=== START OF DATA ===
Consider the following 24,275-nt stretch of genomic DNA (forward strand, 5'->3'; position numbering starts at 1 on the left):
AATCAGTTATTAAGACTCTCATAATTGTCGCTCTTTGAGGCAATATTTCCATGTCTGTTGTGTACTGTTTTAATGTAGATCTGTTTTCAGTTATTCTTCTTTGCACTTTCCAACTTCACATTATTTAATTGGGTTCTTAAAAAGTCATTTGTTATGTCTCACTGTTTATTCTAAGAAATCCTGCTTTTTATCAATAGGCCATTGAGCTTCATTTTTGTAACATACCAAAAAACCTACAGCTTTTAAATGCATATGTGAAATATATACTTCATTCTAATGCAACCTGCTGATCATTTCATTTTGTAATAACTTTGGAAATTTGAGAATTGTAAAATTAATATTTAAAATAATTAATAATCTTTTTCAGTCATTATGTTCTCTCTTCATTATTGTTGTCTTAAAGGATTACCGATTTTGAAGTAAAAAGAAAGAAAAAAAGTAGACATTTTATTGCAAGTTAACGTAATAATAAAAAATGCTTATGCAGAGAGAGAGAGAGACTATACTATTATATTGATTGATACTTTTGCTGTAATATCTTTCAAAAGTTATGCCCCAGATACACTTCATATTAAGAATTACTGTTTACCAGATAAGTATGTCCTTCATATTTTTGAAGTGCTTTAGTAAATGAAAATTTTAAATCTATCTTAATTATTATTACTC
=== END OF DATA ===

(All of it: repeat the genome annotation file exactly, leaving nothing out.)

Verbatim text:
Consider the following 24,275-nt stretch of genomic DNA (forward strand, 5'->3'; position numbering starts at 1 on the left):
AATCAGTTATTAAGACTCTCATAATTGTCGCTCTTTGAGGCAATATTTCCATGTCTGTTGTGTACTGTTTTAATGTAGATCTGTTTTCAGTTATTCTTCTTTGCACTTTCCAACTTCACATTATTTAATTGGGTTCTTAAAAAGTCATTTGTTATGTCTCACTGTTTATTCTAAGAAATCCTGCTTTTTATCAATAGGCCATTGAGCTTCATTTTTGTAACATACCAAAAAACCTACAGCTTTTAAATGCATATGTGAAATATATACTTCATTCTAATGCAACCTGCTGATCATTTCATTTTGTAATAACTTTGGAAATTTGAGAATTGTAAAATTAATATTTAAAATAATTAATAATCTTTTTCAGTCATTATGTTCTCTCTTCATTATTGTTGTCTTAAAGGATTACCGATTTTGAAGTAAAAAGAAAGAAAAAAAGTAGACATTTTATTGCAAGTTAACGTAATAATAAAAAATGCTTATGCAGAGAGAGAGAGAGACTATACTATTATATTGATTGATACTTTTGCTGTAATATCTTTCAAAAGTTATGCCCCAGATACACTTCATATTAAGAATTACTGTTTACCAGATAAGTATGTCCTTCATATTTTTGAAGTGCTTTAGTAAATGAAAATTTTAAATCTATCTTAATTATTATTACTC